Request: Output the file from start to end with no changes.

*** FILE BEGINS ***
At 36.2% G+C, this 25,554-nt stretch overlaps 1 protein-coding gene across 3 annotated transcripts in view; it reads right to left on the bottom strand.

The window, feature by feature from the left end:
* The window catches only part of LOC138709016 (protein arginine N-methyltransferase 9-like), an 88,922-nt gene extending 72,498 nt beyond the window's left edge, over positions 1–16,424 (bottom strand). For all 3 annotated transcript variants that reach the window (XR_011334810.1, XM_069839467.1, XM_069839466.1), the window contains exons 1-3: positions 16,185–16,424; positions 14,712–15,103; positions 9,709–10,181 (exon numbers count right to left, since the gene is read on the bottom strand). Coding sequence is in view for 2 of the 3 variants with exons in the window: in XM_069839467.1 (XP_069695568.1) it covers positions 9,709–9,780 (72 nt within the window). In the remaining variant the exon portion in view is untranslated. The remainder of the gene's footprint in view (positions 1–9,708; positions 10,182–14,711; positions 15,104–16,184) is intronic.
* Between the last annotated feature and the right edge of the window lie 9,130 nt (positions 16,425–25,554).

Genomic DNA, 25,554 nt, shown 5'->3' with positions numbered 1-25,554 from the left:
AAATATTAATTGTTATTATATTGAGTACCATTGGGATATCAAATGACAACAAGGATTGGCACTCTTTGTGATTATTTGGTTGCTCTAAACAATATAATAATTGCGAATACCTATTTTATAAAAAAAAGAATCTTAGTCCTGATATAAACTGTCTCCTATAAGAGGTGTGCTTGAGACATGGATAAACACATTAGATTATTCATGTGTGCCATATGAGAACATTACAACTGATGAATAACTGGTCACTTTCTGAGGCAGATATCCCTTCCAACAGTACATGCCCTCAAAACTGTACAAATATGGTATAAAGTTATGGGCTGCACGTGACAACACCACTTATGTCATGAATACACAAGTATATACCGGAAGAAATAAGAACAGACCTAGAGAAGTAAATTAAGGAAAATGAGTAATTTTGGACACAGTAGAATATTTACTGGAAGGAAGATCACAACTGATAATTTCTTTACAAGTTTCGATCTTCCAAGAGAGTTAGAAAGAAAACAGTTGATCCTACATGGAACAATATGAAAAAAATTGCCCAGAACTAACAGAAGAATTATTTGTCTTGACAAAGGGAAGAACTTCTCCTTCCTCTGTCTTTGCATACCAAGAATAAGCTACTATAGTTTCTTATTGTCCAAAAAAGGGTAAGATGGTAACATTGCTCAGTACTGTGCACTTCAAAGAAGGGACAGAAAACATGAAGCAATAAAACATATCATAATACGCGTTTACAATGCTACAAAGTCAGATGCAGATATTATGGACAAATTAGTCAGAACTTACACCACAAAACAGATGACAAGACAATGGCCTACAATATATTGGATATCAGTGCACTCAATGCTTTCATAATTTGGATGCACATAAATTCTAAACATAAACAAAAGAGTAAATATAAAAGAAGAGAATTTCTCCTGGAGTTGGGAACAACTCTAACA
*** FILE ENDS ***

At 36.2% G+C, this 25,554-nt stretch overlaps 1 protein-coding gene across 3 annotated transcripts in view; it reads right to left on the bottom strand.

The window, feature by feature from the left end:
* The window catches only part of LOC138709016 (protein arginine N-methyltransferase 9-like), an 88,922-nt gene extending 72,498 nt beyond the window's left edge, over positions 1–16,424 (bottom strand). For all 3 annotated transcript variants that reach the window (XR_011334810.1, XM_069839467.1, XM_069839466.1), the window contains exons 1-3: positions 16,185–16,424; positions 14,712–15,103; positions 9,709–10,181 (exon numbers count right to left, since the gene is read on the bottom strand). Coding sequence is in view for 2 of the 3 variants with exons in the window: in XM_069839467.1 (XP_069695568.1) it covers positions 9,709–9,780 (72 nt within the window). In the remaining variant the exon portion in view is untranslated. The remainder of the gene's footprint in view (positions 1–9,708; positions 10,182–14,711; positions 15,104–16,184) is intronic.
* Between the last annotated feature and the right edge of the window lie 9,130 nt (positions 16,425–25,554).

Genomic DNA, 25,554 nt, shown 5'->3' with positions numbered 1-25,554 from the left:
AAATATTAATTGTTATTATATTGAGTACCATTGGGATATCAAATGACAACAAGGATTGGCACTCTTTGTGATTATTTGGTTGCTCTAAACAATATAATAATTGCGAATACCTATTTTATAAAAAAAAGAATCTTAGTCCTGATATAAACTGTCTCCTATAAGAGGTGTGCTTGAGACATGGATAAACACATTAGATTATTCATGTGTGCCATATGAGAACATTACAACTGATGAATAACTGGTCACTTTCTGAGGCAGATATCCCTTCCAACAGTACATGCCCTCAAAACTGTACAAATATGGTATAAAGTTATGGGCTGCACGTGACAACACCACTTATGTCATGAATACACAAGTATATACCGGAAGAAATAAGAACAGACCTAGAGAAGTAAATTAAGGAAAATGAGTAATTTTGGACACAGTAGAATATTTACTGGAAGGAAGATCACAACTGATAATTTCTTTACAAGTTTCGATCTTCCAAGAGAGTTAGAAAGAAAACAGTTGATCCTACATGGAACAATATGAAAAAAATTGCCCAGAACTAACAGAAGAATTATTTGTCTTGACAAAGGGAAGAACTTCTCCTTCCTCTGTCTTTGCATACCAAGAATAAGCTACTATAGTTTCTTATTGTCCAAAAAAGGGTAAGATGGTAACATTGCTCAGTACTGTGCACTTCAAAGAAGGGACAGAAAACATGAAGCAATAAAACATATCATAATACGCGTTTACAATGCTACAAAGTCAGATGCAGATATTATGGACAAATTAGTCAGAACTTACACCACAAAACAGATGACAAGACAATGGCCTACAATATATTGGATATCAGTGCACTCAATGCTTTCATAATTTGGATGCACATAAATTCTAAACATAAACAAAAGAGTAAATATAAAAGAAGAGAATTTCTCCTGGAGTTGGGAACAACTCTAACA